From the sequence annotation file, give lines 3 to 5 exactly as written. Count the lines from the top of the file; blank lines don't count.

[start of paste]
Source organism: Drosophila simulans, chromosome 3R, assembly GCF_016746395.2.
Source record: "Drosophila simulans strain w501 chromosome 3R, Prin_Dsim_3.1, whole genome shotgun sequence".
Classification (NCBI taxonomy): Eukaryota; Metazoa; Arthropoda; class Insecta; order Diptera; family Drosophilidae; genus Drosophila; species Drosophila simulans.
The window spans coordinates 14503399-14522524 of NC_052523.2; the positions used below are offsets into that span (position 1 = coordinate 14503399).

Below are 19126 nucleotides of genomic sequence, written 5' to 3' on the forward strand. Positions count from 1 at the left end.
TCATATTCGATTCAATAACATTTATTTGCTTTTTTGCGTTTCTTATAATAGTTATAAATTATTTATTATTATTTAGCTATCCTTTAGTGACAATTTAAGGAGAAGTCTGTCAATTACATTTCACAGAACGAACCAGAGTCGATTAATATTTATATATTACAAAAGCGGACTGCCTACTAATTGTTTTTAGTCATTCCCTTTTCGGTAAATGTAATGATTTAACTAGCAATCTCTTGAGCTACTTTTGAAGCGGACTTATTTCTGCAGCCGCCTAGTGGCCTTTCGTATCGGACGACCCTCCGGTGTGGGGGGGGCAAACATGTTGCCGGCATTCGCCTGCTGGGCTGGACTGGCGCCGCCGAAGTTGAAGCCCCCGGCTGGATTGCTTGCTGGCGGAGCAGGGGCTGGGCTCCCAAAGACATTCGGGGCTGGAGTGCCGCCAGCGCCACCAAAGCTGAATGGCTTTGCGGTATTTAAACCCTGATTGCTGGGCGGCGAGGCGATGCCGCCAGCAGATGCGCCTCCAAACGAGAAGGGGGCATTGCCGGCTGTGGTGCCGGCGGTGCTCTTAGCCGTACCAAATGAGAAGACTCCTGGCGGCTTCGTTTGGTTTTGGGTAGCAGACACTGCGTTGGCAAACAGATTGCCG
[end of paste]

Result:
Classification (NCBI taxonomy): Eukaryota; Metazoa; Arthropoda; class Insecta; order Diptera; family Drosophilidae; genus Drosophila; species Drosophila simulans.
The window spans coordinates 14503399-14522524 of NC_052523.2; the positions used below are offsets into that span (position 1 = coordinate 14503399).

Below are 19126 nucleotides of genomic sequence, written 5' to 3' on the forward strand. Positions count from 1 at the left end.